“Self registrations, heavy discounting and other incentives are a significant concern, and distort the true level of demand”
Car sales in Western Europe continued to recover from the depths of the recession in the first half of 2014, but investors in mass car manufacturers won’t be cheering too loudly because the improvement relied too much on expensive incentives to help bottom lines.
German premium players raised sales too, but without having to cut prices too much.
Underlying problems like excess capacity remain unsolved and will bring weaker mass market players in the industry down over the longer term if not rectified.
Car sales in Western Europe rose 5.5 per cent in the first half of 2014 to 6.4 million compared with the same period of 2013, according to the European Car Manufacturers Association, known by its French acronym ACEA. In June sales growth slowed a bit to 3.7 per cent, to 1.2 million.
Peter Fuss, partner in the industry consultancy EY, said the 10th consecutive month of higher sales was down to improved consumer confidence, and a slew of attractive new models.
One report said incentives in the period in Europe’s top five markets increased 10 per cent to a record $3,700 a vehicle.
“Self registrations, heavy discounting and other incentives for buyers remain a significant area of concern, as they continue to distort the true level of demand,” Fuss said.
Self registration refers to the practise of dealers buying their own cars to make sure they reach manufacturers’ sales targets. These cars are then finally resold to the public at prices much lower than the sticker.
The perennial problem of over-capacity isn’t going away.
“In terms of production capacity, volume carmakers in Europe continue to suffer from excess capacity and are gradually implanting plant shutdowns. On the other hand, the output and utilization rate for luxury car manufacturers (like BMW, Mercedes and VW’s Audi) continue to be strong, on the back of a robust export demand,” Fuss said.
In remarks made earlier in the month at a press conference in Detroit, Ford Europe President Stephen Odell said Europe’s underlying economic performance remained weak, and it hadn’t recovered as strongly as other parts of the world.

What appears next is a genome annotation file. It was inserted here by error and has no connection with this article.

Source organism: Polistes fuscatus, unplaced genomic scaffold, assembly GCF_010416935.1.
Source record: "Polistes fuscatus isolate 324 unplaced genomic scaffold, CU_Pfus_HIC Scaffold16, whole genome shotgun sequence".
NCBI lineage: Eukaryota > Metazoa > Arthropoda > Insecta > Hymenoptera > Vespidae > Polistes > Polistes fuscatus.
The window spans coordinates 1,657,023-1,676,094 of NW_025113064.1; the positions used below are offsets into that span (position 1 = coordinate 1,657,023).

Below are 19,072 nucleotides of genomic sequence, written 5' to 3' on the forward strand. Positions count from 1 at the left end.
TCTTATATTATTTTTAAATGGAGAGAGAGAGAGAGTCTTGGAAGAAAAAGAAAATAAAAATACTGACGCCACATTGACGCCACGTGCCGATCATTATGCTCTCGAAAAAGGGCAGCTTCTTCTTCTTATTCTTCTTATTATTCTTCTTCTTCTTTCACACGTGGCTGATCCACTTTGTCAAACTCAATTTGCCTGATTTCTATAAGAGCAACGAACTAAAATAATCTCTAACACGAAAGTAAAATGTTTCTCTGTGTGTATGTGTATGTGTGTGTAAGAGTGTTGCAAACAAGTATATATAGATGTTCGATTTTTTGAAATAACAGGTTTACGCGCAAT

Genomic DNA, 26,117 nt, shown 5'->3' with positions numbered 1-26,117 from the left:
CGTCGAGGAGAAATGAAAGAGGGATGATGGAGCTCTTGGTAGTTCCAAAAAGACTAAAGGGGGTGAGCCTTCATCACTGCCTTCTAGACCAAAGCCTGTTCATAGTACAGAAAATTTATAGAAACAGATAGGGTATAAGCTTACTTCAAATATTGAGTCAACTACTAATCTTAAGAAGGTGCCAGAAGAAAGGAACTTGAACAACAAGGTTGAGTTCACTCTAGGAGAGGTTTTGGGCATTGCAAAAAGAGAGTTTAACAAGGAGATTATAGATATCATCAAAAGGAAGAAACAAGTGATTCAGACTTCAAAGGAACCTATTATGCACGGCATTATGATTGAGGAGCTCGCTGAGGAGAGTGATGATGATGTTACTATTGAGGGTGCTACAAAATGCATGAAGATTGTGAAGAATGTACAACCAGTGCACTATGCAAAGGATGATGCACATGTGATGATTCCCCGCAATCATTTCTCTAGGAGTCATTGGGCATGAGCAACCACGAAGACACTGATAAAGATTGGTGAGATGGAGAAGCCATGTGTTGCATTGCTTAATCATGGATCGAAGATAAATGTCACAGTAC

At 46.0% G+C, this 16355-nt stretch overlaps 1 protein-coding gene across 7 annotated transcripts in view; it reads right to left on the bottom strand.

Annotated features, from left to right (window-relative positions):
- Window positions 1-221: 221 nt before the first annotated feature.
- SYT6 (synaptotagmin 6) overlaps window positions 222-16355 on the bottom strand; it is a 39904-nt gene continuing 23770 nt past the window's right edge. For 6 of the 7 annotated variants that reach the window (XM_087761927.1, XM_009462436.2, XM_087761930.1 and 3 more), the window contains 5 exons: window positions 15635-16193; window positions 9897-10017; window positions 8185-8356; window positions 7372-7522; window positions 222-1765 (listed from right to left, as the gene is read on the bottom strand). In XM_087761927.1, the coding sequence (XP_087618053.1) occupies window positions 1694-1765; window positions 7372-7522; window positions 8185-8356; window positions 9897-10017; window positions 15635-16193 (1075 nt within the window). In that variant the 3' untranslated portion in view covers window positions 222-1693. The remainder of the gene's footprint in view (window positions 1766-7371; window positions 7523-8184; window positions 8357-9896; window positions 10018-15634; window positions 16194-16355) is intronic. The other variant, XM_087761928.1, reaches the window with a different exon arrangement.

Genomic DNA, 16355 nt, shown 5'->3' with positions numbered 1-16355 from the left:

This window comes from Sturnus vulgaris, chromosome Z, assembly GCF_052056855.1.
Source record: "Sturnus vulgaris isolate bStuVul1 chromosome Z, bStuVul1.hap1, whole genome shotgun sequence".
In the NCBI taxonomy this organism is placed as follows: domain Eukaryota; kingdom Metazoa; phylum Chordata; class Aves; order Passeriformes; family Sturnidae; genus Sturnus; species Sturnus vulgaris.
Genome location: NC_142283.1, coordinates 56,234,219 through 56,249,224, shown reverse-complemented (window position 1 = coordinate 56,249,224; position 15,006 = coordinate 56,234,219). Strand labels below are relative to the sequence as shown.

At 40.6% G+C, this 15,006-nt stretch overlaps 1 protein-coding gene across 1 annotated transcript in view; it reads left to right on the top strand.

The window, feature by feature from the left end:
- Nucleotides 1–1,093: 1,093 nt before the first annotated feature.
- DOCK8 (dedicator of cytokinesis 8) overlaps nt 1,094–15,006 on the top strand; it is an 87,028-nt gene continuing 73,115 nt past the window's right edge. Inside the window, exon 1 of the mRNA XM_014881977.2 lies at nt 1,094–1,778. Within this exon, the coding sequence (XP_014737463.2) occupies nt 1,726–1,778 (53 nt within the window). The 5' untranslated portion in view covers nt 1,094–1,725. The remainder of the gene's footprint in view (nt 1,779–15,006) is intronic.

Ford Europe has led other manufacturers in taking hard action to slash excess output.
“We still have a market with 20 million units of capacity and about 14 million sales,” Odell was quoted as saying.
The EuroTaxGlass’s consultancy said in a report that European plants need a production level of between 80 and 85 per cent of capacity to breakeven.
“European plants will struggle to get above 70 per cent maximum capacity by the end of this year. Production continues to outstrip registrations by around 3.5 per cent per year, putting further pressure on (manufacturers) to turn metal back into cash,” EuroTaxGlass’s said.
IHS Automotive was also cautious about the implications of the higher sales figures.
“Europe is definitely in recovery mode and will keep growing, no doubt. We just caution there is more to it than the current figures might suggest,” IHS Automotive analyst Carlos Da Silva said.
“The absolute level of European sales remains historically low. And this comes despite sales being fed by massive renewal needs and a very high level of discounts in most countries. Car sales are increasing in quantity, though maybe not in quality, or profitability for manufacturers. That is a major reason for concern,” Da Silva said.
EY’s Fuss said he expects the growth to continue for the rest of the year, ending with a three to five per cent increase in sales, but that’s the extent of the good news.
“we anticipate discounts and self-registrations to decline gradually, as economic fundamentals improve and the replacement cycle returns to normalcy. From a longer-term perspective, it seems unlikely for the market to reach its pre-crisis level even by the end of this decade, due to shifting customer preferences from car ownership to access, declining interest of the youth in cars, and several large cities or countries taking measures to deter car usage,” Fuss said.
Germany’s VW retained its lead as market leader in the first half with a share of 24.6 per cent and 1.57 million sales. Stand out performer was Renault of France, up 18.4 per cent to 608,900. Financially struggling GM Europe’s Opel-Vauxhall raised its sales 6.9 per cent to 443,400, while its Chevrolet subsidiary’s sales plunged more than 50 per cent to just under 30,000. GM is pulling Chevrolet out of Europe in 2015.
Of the smaller competitors, Mitsubishi of Japan raised sales 16.5 per cent to just over 41,000, mainly on the back of the success of its Outlander plug-in hybrid SUV.